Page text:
Freedom of expression is a core value in the democratic process. It ensures people are able to discuss, exchange, and debate ideas. This human right allows individuals and communities to find information which is important to them and share it with others, without censorship or reprisals.

Freedom of expression is crucial to the process of participating in a democracy. It influences everything from newspapers to social media posts and campaign adverts. By allowing voters to make their voices heard and make educated choices about the topics which matter to them, freedom of expression strengthens democracies.

But if we look around us, in a country like Pakistan where there is no democracy and freedom of expression is also restricted.

It’s crucial to quality journalism to be able to ask difficult questions, follow interesting stories, query inconsistencies and report accurately on the issues. By dedicating time, energy and skill to finding out what’s going on in the world around us, a free press is able to bring important information out into the public arena.

Accurate information is of huge importance to public debate: forming shared values and influencing policies at local, national and international levels. Investigative journalism is one of the most public-facing ways of sharing new information. Freedom of expression supports and protects the press’s ability to freely research and report in the public interest.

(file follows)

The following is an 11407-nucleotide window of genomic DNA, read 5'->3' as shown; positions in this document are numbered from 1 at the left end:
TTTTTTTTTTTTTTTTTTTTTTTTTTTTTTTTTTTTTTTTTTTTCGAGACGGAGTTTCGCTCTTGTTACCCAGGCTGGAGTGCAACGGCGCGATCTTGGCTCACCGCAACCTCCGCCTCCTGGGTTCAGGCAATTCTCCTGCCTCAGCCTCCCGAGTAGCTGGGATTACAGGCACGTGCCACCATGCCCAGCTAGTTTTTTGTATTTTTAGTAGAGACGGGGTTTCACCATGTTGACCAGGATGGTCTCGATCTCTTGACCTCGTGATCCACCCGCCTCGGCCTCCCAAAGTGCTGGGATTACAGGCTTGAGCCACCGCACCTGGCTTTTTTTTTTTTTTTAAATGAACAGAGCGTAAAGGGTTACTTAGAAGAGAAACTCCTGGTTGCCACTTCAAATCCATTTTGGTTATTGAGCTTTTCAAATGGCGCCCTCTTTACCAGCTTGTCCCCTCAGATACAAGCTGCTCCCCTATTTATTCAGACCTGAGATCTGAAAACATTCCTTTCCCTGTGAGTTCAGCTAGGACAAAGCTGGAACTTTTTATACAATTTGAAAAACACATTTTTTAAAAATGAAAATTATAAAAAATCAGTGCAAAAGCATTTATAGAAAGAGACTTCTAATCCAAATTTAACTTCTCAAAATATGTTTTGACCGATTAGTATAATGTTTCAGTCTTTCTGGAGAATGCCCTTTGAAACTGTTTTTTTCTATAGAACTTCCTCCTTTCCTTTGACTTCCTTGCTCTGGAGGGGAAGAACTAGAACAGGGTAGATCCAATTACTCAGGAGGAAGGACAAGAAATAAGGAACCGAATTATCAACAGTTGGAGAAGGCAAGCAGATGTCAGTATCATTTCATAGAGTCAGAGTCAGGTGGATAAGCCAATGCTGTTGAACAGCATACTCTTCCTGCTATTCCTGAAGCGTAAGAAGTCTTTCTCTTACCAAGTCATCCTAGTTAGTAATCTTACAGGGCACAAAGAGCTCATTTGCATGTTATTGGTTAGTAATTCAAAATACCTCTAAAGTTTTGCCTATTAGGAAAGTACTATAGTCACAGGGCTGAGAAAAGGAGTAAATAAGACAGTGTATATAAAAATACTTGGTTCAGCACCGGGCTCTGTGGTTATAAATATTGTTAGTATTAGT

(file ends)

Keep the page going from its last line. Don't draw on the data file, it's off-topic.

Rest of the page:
Sunlight is the best disinfectant. Independent reporting shines a light on sometimes-hidden topics and provides crucial checks and balances on powerful people and institutions. While an accurate press is not always flattering, it is crucial to hold the powerful and wealthy accountable.

Public attention creates scrutiny and is a disincentive for corruption or human rights abuses. The truths that quality investigative journalism uncovers can topple governments, alter international policies, and improve human rights standards internationally.

A strong, independent media ensures transparency and helps reduce maladministration. Freedom of expression protects the rights of reporters, bloggers and news outlets – and the general public – to speak critically.

A respect for freedom of expression is an essential element for a functioning and accurate media.

If a tree falls in the forest and no one hears it: does it make a sound?
If human rights are abused and no one knows: how does anyone stop it?

Freedom of expression underpins a wide variety of other human rights both directly and indirectly. It can shine a light on human rights abuses such as torture, interference with indigenous peoples’ land rights. Without accurate reporting many human rights abuses would not be known about, and might continue with impunity. Freedom of expression allows people to tell their stories, help advocate, and hold governments to international human rights standards.

But the situation in Pakistan is different. The voice of the oppressed people has been silenced due to the controlled media. The Baloch, Sindhi, Pashtun nations are suffering due to the restriction on freedom of expression. Due to control of media by army and the notorious ISI, there are no reports of repression against these oppressed nations. This gives the Pakistani army and other state terrorists an impunity and they are continue their repression with more force.

Freedom of the press is important because it plays a vital role in informing citizens about public affairs and monitoring the actions of government at all levels.